The signs of a flesh-pleaser or sensualist are these:
1. When a man in his desire to please his appetite, does not do it with a view to a higher end, that is to say to the preparing himself for the service of God; but does it only for the delight itself. (Of course no one does every action consciously with a view to the service of God. Nevertheless, the general manner or habit of a life spent in the service of God is absent for the flesh-pleaser.)
2. When he looks more eagerly and industriously after the prosperity of his body than of his soul.
3. When he will not refrain from his pleasures, when God forbids them, or when they hurt his soul, or when the necessities of his soul call him away from them. But he must have his delight whatever it costs him, and is so set upon it, that he cannot deny it to himself.
4. When the pleasures of his flesh exceed his delights in God, and his holy word and ways, and the expectations of endless pleasure. And this not only in the passion, but in the estimation, choice, and action. When he had rather be at a play, or feast, or other entertainment, or getting good bargains or profits in the world, than to live in the life of faith and love, which would be a holy and heavenly way of living.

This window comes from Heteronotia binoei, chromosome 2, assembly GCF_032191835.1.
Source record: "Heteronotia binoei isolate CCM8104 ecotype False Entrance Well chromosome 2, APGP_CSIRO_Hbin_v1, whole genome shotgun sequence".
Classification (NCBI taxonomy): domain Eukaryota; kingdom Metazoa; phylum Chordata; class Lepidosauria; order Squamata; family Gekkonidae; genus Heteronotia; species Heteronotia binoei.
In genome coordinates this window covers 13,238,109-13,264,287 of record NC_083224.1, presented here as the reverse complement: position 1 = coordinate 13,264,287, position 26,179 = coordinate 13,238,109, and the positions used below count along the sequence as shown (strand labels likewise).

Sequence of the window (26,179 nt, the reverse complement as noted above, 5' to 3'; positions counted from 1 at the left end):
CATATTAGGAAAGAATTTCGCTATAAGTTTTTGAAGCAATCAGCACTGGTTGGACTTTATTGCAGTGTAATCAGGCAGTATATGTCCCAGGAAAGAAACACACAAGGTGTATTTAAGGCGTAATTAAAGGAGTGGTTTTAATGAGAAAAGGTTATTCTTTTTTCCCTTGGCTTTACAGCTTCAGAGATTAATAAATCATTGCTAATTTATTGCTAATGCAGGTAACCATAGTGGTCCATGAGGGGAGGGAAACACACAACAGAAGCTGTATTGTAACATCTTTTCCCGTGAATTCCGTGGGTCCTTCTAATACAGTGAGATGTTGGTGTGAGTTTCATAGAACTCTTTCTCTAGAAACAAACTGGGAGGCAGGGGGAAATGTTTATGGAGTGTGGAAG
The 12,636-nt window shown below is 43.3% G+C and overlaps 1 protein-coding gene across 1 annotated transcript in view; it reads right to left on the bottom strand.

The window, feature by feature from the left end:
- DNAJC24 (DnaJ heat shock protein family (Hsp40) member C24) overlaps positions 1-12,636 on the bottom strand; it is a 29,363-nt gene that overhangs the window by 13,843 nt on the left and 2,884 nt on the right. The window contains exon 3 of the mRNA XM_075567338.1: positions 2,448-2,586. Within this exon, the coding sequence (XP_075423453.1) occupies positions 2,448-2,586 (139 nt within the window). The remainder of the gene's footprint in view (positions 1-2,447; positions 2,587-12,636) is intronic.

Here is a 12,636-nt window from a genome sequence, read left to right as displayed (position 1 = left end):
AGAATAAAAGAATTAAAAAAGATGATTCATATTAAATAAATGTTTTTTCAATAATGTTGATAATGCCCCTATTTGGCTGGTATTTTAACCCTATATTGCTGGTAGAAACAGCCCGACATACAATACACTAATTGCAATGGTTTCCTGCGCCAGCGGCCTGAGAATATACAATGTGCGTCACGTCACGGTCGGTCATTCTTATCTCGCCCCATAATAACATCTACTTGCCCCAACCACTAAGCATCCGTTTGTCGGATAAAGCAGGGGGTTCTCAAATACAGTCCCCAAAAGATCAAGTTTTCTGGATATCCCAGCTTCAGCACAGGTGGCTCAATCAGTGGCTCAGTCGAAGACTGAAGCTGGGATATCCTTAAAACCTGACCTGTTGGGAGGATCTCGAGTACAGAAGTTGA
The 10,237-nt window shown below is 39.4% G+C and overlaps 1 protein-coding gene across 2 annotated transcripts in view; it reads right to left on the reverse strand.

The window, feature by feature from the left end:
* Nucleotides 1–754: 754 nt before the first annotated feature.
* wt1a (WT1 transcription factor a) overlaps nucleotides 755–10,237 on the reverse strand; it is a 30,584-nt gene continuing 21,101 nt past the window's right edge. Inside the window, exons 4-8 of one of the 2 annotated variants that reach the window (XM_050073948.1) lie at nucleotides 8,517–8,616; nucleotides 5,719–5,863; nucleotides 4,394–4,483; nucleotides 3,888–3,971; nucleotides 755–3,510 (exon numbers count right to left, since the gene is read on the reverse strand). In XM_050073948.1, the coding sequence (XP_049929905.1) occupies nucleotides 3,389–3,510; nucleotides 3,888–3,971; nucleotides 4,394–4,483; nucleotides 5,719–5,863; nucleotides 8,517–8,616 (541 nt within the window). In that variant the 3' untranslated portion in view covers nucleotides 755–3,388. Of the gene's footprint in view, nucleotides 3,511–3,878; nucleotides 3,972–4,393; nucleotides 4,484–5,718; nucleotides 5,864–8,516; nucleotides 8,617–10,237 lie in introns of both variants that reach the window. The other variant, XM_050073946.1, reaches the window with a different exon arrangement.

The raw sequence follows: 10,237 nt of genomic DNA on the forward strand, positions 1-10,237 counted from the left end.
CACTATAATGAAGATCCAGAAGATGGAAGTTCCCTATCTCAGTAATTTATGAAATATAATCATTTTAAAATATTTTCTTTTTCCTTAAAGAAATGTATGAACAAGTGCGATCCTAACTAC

5. When men set their minds to scheme and study to make provision for the pleasures of the flesh; and this is first and sweetest in their thoughts.
6. When they had rather talk, or hear, or read of fleshly pleasures, than of spiritual and heavenly delights.
7. When they love the company of merry sensualists, better than the communion of saints, in which they may be exercised in the praises of their Maker.
8. When they consider that the best place to live and work is where they have the pleasure of the flesh. They would rather be where they have things easy, and lack nothing for the body, rather than where they have far better help and provision for the soul, though the flesh be pinched for it.
9. When he will be more eager to spend money to please his flesh than to please God.
10. When he will believe or like no doctrine but “easy-believism,” and hate mortification as too strict “legalism.” By these, and similar signs, sensuality may easily be known; indeed, by the main bent of the life.
Written by Richard Baxter (1615-1691)